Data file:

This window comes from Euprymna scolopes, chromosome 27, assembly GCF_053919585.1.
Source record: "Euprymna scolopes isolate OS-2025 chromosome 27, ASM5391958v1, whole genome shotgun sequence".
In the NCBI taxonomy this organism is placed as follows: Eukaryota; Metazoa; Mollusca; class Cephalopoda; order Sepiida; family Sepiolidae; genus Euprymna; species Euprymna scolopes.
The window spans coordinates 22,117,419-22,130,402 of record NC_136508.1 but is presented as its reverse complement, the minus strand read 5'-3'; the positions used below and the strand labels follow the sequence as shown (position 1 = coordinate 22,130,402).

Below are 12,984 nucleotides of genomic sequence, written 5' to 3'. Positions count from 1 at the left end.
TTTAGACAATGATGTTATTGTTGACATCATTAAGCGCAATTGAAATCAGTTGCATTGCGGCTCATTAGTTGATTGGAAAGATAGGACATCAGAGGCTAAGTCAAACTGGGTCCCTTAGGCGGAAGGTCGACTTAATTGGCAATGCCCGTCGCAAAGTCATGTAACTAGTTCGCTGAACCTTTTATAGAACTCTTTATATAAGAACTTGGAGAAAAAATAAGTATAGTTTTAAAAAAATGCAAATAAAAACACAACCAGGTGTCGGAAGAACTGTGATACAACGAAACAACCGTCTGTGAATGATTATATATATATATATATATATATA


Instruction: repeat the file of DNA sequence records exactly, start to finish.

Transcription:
This window comes from Euprymna scolopes, chromosome 27, assembly GCF_053919585.1.
Source record: "Euprymna scolopes isolate OS-2025 chromosome 27, ASM5391958v1, whole genome shotgun sequence".
In the NCBI taxonomy this organism is placed as follows: Eukaryota; Metazoa; Mollusca; class Cephalopoda; order Sepiida; family Sepiolidae; genus Euprymna; species Euprymna scolopes.
The window spans coordinates 22,117,419-22,130,402 of record NC_136508.1 but is presented as its reverse complement, the minus strand read 5'-3'; the positions used below and the strand labels follow the sequence as shown (position 1 = coordinate 22,130,402).

Below are 12,984 nucleotides of genomic sequence, written 5' to 3'. Positions count from 1 at the left end.
TTTAGACAATGATGTTATTGTTGACATCATTAAGCGCAATTGAAATCAGTTGCATTGCGGCTCATTAGTTGATTGGAAAGATAGGACATCAGAGGCTAAGTCAAACTGGGTCCCTTAGGCGGAAGGTCGACTTAATTGGCAATGCCCGTCGCAAAGTCATGTAACTAGTTCGCTGAACCTTTTATAGAACTCTTTATATAAGAACTTGGAGAAAAAATAAGTATAGTTTTAAAAAAATGCAAATAAAAACACAACCAGGTGTCGGAAGAACTGTGATACAACGAAACAACCGTCTGTGAATGATTATATATATATATATATATATATA